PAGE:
Old Testament Study:

Exodus 27

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A Study by C. H. Mackintosh (1820-1896)


Exodus 27 -

The Brazen Altar


1 And thou shalt make an altar of shittim wood, five cubits long, and five cubits broad; the altar shall be foursquare: and the height thereof shall be three cubits. 2 And thou shalt make the horns of it upon the four corners thereof: his horns shall be of the same: and thou shalt overlay it with brass. 3 And thou shalt make his pans to receive his ashes, and his shovels, and his basons, and his fleshhooks, and his firepans: all the vessels thereof thou shalt make of brass. 4 And thou shalt make for it a grate of network of brass; and upon the net shalt thou make four brasen rings in the four corners thereof. 5 And thou shalt put it under the compass of the altar beneath, that the net may be even to the midst of the altar. 6 And thou shalt make staves for the altar, staves of shittim wood, and overlay them with brass. 7 And the staves shall be put into the rings, and the staves shall be upon the two sides of the altar, to bear it. 8 Hollow with boards shalt thou make it: as it was shewed thee in the mount, so shall they make it.

9 And thou shalt make the court of the tabernacle: for the south side southward there shall be hangings for the court of fine twined linen of an hundred cubits long for one side: 10 And the twenty pillars thereof and their twenty sockets shall be of brass; the hooks of the pillars and their fillets shall be of silver. 11 And likewise for the north side in length there shall be hangings of an hundred cubits long, and his twenty pillars and their twenty sockets of brass; the hooks of the pillars and their fillets of silver.

12 And for the breadth of the court on the west side shall be hangings of fifty cubits: their pillars ten, and their sockets ten. 13 And the breadth of the court on the east side eastward shall be fifty cubits. 14 The hangings of one side of the gate shall be fifteen cubits: their pillars three, and their sockets three. 15 And on the other side shall be hangings fifteen cubits: their pillars three, and their sockets three.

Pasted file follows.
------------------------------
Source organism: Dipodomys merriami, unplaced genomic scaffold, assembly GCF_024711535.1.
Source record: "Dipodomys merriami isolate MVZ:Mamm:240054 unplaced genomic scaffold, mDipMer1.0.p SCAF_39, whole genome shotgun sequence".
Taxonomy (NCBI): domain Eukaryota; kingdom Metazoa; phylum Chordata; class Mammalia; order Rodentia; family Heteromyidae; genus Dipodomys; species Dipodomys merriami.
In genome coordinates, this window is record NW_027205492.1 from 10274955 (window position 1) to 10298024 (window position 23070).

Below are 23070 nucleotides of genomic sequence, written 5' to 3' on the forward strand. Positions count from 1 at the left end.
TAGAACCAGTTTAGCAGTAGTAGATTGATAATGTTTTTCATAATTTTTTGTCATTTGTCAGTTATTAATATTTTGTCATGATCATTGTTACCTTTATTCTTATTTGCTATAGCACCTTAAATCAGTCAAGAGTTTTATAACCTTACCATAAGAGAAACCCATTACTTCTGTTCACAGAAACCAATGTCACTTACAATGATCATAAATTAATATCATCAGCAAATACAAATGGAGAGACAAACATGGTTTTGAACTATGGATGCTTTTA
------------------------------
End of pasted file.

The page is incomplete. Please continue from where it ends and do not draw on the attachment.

16 And for the gate of the court shall be an hanging of twenty cubits, of blue, and purple, and scarlet, and fine twined linen, wrought with needlework: and their pillars shall be four, and their sockets four. 17 All the pillars round about the court shall be filleted with silver; their hooks shall be of silver, and their sockets of brass.

18 The length of the court shall be an hundred cubits, and the breadth fifty every where, and the height five cubits of fine twined linen, and their sockets of brass. 19 All the vessels of the tabernacle in all the service thereof, and all the pins thereof, and all the pins of the court, shall be of brass.

20 And thou shalt command the children of Israel, that they bring thee pure oil olive beaten for the light, to cause the lamp to burn always. 21 In the tabernacle of the congregation without the vail, which is before the testimony, Aaron and his sons shall order it from evening to morning before the Lord: it shall be a statute for ever unto their generations on the behalf of the children of Israel. (KJV)


We have now arrived at the brazen altar which stood at the door of the tabernacle; and I would call my reader’s most particular attention to the order of the Holy Ghost in this portion of our book. We have already remarked that from Exodus 25:1 to Exodus 27:19, forms a distinct division, in which we are furnished with a description of the ark and mercy-seat, the table and candlestick, the curtains and the vail, and, lastly, the brazen altar and the court in which that altar stood. If my reader will turn to Ex. 35:15, Ex. 37:25, and Ex. 40:26, he will remark that the golden altar of incense is noticed, in each of the three instances, between the candlestick and the brazen altar. Whereas, when Jehovah is giving directions to Moses, the brazen altar is introduced immediately after the candlestick and the curtains of the tabernacle. Now, inasmuch as there must be a divine reason for this difference, it is the privilege of every diligent and intelligent student of the word to inquire what that reason is.